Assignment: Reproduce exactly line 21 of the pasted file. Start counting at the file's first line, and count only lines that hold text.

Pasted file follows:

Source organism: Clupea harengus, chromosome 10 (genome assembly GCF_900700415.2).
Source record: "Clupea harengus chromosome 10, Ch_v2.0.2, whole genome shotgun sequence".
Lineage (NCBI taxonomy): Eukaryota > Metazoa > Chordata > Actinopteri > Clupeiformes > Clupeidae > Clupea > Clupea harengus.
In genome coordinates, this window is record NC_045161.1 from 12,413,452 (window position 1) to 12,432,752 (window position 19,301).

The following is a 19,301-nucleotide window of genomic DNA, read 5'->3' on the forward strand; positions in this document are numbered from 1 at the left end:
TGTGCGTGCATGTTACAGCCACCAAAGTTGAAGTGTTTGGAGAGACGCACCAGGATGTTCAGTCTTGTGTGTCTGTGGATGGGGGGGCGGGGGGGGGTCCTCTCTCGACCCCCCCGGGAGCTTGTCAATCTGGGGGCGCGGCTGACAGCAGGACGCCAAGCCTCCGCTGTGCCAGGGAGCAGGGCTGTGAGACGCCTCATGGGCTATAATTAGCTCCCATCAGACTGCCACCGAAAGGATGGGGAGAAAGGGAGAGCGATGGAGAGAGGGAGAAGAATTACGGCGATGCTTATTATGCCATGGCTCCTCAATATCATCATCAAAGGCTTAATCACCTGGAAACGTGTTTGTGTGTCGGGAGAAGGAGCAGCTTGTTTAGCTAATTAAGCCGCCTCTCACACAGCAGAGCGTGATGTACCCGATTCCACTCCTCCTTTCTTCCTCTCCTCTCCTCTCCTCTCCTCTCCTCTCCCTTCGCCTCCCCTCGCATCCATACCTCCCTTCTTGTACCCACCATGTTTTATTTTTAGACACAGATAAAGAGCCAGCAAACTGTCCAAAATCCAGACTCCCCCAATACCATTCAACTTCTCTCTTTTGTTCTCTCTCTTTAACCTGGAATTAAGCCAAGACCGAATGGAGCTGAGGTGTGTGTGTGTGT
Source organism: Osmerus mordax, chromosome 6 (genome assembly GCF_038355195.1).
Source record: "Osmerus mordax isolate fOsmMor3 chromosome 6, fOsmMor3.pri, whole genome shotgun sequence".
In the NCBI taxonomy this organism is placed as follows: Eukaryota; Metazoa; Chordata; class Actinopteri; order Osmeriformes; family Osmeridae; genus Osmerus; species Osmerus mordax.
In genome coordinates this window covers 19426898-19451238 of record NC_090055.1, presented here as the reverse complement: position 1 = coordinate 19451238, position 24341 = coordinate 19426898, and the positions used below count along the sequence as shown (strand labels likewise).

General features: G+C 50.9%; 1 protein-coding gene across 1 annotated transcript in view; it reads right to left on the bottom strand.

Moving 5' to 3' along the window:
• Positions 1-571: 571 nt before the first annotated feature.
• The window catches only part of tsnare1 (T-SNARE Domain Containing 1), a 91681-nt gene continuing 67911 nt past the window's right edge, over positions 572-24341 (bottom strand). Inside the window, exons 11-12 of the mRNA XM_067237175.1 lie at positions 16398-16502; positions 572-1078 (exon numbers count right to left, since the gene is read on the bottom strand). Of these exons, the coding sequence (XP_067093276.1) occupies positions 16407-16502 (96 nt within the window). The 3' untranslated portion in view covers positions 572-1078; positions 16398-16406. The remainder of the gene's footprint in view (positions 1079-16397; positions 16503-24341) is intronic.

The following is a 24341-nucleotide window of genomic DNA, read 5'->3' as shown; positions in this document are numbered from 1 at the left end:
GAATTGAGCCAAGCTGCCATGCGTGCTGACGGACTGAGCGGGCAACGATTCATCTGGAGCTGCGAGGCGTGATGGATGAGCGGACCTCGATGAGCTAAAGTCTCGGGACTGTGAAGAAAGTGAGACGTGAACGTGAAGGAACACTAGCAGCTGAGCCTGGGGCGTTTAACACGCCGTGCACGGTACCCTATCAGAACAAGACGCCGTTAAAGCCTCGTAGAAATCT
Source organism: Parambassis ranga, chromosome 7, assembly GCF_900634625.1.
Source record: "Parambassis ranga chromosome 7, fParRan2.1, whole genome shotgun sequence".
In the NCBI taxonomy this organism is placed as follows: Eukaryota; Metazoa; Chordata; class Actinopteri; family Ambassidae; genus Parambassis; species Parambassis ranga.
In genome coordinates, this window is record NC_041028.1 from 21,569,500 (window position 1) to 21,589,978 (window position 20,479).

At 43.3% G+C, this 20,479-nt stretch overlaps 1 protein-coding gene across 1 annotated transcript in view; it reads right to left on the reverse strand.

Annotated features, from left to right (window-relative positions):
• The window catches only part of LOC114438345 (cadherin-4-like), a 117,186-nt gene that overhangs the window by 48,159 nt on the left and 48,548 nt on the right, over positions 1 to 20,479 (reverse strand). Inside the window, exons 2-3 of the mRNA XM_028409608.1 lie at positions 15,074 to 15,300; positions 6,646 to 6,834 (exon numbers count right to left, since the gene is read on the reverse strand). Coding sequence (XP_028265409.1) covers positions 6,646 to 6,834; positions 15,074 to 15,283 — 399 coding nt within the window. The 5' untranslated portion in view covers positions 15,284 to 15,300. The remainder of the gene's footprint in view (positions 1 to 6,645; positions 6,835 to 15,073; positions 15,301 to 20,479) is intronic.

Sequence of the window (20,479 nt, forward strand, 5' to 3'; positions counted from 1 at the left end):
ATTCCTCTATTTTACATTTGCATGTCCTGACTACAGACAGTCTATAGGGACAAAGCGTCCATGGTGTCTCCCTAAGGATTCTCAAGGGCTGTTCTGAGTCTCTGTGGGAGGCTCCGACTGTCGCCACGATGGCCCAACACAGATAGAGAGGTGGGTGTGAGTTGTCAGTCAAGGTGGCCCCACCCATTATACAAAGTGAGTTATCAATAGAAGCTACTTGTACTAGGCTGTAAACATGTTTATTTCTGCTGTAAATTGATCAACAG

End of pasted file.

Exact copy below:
At 43.3% G+C, this 20,479-nt stretch overlaps 1 protein-coding gene across 1 annotated transcript in view; it reads right to left on the reverse strand.